identificatie-figuren. Veel gemeenteleden zouden hen vol vertrouwen en graag
    inordenen als hun gemeenteleiders en als hun voorgangers in hun liturgische
    vieringen. Wij denken hierbij allereerst aan de officieel aangestelde
    pastorale werksters en werkers, maar ook aan de vele vrijwilligers. Deze
    vrouwen en
    mannen staan in het hart van hun overzichtelijke gemeenschappen. Dat geldt
    voor hen veelal meer dan voor de gewijde priesters. Die zijn aangesteld om –
    vaak in meerdere parochies – voor te gaan in sacramentele vieringen, vooral
    de eucharistie. Onontkoombaar worden zij zo tot hun eigen ontmoediging en
    frustratie steeds meer “vreemden” voor de kerkgangers.

    The current shortage of priests is, strictly speaking, unnecessary and
    unreal. Many parishes already have men and women who are heart-warmingly and
    inspiringly active as contemporary pathfinders and inspirers, evangelical
    exemplaries. Many parishes would, with full confidence, have them ordained
    as their pastoral leaders and as leaders in liturgical celebrations. We
    specifically call to mind those already, officially appointed, pastoral
    assistants(men and women) as well as many volunteers. These men and women
    are central to the congregations having oversight over them. This is more
    true of them than for ordained priests. Such priests are being appointed
    only - more often in more than one parish - to lead the celebration of the
    sacraments especially the Eucharist. Inevitable frustration and
    discouragement follow their remaining relative strangers to the church

    Thanks to my community brother, Martin. +Faith

  5. Maybe the Dominicans are tired of seeing the Jebbies get all the headlines...

  6. Faith9:30 PM

    This is what the Tablet says:

    There is some truth in that pamphlet. In my neck of the woods, NE, it is all too common to have Communion Services led by Lay Leaders. Previously Consecrated Hosts are used. I can see where this may lead us, in the light of the Dutch Dominican proposals.
    Interesting speculations, too bad the pamphlet was distributed the way it was. It confused the people and then the media fueled the flames.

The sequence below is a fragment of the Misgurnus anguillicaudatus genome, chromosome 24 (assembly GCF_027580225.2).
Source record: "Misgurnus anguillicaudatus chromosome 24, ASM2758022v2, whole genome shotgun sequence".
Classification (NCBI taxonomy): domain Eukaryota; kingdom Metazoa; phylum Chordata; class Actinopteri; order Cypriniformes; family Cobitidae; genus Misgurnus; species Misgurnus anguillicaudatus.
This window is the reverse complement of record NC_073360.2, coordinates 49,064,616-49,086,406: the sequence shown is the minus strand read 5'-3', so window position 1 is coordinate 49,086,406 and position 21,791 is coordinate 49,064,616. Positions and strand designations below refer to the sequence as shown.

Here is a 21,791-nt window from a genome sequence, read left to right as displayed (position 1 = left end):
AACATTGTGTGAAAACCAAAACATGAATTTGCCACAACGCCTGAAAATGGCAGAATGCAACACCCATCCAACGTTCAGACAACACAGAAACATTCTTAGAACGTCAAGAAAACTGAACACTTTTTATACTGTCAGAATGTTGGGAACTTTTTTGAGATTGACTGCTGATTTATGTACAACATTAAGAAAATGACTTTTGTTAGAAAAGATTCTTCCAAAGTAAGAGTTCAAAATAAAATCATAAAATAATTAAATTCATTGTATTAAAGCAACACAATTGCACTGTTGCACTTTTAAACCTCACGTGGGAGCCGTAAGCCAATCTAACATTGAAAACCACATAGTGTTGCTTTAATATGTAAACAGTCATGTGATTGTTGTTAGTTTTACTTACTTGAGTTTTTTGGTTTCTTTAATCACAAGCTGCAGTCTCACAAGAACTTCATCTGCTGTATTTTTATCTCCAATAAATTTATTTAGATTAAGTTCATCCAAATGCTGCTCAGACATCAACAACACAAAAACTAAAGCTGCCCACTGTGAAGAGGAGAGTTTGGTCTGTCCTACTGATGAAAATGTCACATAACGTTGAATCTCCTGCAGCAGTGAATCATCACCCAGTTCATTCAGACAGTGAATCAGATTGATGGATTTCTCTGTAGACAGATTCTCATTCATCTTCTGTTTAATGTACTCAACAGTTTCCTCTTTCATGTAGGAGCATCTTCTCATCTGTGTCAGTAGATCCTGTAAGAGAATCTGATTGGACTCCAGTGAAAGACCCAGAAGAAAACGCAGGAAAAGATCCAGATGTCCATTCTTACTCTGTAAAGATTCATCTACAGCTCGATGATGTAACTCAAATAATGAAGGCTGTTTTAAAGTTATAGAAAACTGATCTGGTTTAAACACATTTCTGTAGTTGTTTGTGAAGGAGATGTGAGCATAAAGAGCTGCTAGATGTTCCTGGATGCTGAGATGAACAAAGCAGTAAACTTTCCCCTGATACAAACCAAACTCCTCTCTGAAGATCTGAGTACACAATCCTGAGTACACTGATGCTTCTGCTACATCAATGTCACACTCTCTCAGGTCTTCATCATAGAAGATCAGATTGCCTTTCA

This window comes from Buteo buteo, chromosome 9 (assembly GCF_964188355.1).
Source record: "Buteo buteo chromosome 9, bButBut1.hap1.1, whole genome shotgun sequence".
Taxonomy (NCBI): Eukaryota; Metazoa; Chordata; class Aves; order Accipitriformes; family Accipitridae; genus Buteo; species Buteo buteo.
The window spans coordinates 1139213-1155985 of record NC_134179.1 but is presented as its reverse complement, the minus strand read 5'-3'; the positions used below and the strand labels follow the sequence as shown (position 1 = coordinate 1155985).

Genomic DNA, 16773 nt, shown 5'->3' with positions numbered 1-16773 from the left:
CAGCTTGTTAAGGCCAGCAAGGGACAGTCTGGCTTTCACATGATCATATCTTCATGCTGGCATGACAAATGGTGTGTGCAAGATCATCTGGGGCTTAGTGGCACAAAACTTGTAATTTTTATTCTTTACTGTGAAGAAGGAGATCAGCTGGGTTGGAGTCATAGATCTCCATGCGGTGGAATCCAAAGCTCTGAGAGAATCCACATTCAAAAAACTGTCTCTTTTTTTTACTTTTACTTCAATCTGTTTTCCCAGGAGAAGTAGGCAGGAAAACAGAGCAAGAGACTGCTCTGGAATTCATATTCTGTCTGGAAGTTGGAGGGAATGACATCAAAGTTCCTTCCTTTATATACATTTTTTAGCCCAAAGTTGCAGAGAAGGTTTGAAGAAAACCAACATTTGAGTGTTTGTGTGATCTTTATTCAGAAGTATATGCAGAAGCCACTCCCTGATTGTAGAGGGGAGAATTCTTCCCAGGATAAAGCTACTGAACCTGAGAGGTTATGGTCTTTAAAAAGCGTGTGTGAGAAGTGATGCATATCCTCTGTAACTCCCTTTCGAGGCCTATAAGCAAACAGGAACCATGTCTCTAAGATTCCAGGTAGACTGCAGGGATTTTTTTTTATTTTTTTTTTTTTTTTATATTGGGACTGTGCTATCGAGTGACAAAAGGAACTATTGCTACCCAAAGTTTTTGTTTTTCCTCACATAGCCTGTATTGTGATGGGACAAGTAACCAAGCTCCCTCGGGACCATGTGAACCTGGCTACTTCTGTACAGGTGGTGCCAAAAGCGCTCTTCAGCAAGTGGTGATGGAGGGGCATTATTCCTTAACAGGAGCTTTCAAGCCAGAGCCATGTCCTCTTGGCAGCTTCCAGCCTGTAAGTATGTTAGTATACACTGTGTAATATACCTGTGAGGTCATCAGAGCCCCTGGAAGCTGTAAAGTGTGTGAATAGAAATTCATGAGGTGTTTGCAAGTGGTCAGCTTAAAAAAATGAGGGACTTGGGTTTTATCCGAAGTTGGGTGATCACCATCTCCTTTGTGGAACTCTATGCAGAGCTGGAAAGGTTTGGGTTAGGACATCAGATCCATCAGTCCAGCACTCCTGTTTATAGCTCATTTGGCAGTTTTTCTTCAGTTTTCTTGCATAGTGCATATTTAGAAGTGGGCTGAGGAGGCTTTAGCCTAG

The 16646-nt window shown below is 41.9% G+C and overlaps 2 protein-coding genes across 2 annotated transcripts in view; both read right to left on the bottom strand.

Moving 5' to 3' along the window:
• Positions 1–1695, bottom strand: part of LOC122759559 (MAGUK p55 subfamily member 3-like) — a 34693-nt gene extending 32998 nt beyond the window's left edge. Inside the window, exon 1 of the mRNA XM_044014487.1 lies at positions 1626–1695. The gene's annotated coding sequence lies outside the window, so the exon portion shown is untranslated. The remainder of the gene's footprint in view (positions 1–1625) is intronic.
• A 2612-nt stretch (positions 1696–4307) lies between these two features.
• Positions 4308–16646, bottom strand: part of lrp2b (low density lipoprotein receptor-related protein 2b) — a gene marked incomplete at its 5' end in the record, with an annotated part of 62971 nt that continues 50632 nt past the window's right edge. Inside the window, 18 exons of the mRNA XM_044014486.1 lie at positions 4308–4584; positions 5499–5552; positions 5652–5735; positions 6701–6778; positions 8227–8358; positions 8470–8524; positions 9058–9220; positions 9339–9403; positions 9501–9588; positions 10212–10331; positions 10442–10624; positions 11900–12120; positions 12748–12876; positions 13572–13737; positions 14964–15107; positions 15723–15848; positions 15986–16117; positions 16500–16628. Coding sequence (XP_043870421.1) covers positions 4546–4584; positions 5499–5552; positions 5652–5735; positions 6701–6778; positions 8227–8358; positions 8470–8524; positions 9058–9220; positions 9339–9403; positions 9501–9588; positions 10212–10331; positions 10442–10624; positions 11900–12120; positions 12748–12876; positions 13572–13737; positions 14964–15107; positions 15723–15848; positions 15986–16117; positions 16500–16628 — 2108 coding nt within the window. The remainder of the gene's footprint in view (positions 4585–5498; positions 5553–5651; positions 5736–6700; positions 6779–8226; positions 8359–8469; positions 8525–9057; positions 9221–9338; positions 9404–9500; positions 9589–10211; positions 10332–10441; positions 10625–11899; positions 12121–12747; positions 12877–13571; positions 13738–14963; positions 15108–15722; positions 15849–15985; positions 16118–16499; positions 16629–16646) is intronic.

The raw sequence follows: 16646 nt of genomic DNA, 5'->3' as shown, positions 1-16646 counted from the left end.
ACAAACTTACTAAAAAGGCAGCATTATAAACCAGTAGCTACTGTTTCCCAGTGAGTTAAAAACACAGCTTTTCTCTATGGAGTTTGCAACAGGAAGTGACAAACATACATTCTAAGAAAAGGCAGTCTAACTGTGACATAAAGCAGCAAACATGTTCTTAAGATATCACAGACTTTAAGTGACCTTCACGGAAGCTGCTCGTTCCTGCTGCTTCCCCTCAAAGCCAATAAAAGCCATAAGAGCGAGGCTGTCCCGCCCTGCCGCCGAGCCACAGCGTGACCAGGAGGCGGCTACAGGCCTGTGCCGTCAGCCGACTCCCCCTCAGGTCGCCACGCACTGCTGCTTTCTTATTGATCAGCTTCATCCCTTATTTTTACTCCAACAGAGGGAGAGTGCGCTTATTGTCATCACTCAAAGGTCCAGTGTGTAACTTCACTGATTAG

7. I have railed against the "Sunday Celebrations in the Absence of a Priest" since I first the thing seven years ago. It might as well be titled, "A Sure Fire Means of Killing Vocations and Guaranteeing That Your Parish Becomes Protestant Within a Year."

    The pamphlet isn't anything new or even interesting. This sort of "we need a priestless church b/c hierarchy is evil blahblahblah..." has been around since the first Gnostic cult in the first century pretended to ordain some doped-up prophetess in Crete and claim she was the Virgin Mary incarnated. I really can't emphasize enough how exactly unoriginal these proposals are. We have had this sort of "protestantizing" element in the church from the beginning...from the very beginning. Just read Paul's letters to the Corinthians. My Dutch brothers trot out the favorite justification for "women priests, ad nau"--the early church did X and Y, therefore, we ought to do X and Y. Please note that this argument is only used when the liberals approve of X and Y. They would never argue, for e.g., that we should return to the early church's practice of public confession and the severe penances that were applied. Nor would they argue that we separate the sexes at liturgy, following the example of our Jewish ancestors. The historical argument is very selectively wielded. The "we need to be up to date" argument is also quite old-fashioned and selectively used. The same people who argue that the liturgy is infinitely adaptable to cultural situations are the first to slap close the missal when the culture seems to be taking a turn they don't approve of. IOW, as long as the culture is liberal, then the church ought to be following the culture. As soon as the culture takes on a more traditional tone, well, now anyone who suggests that the liturgy needs to be adapted is divisive. Go figure.

    Fr. Philip, OP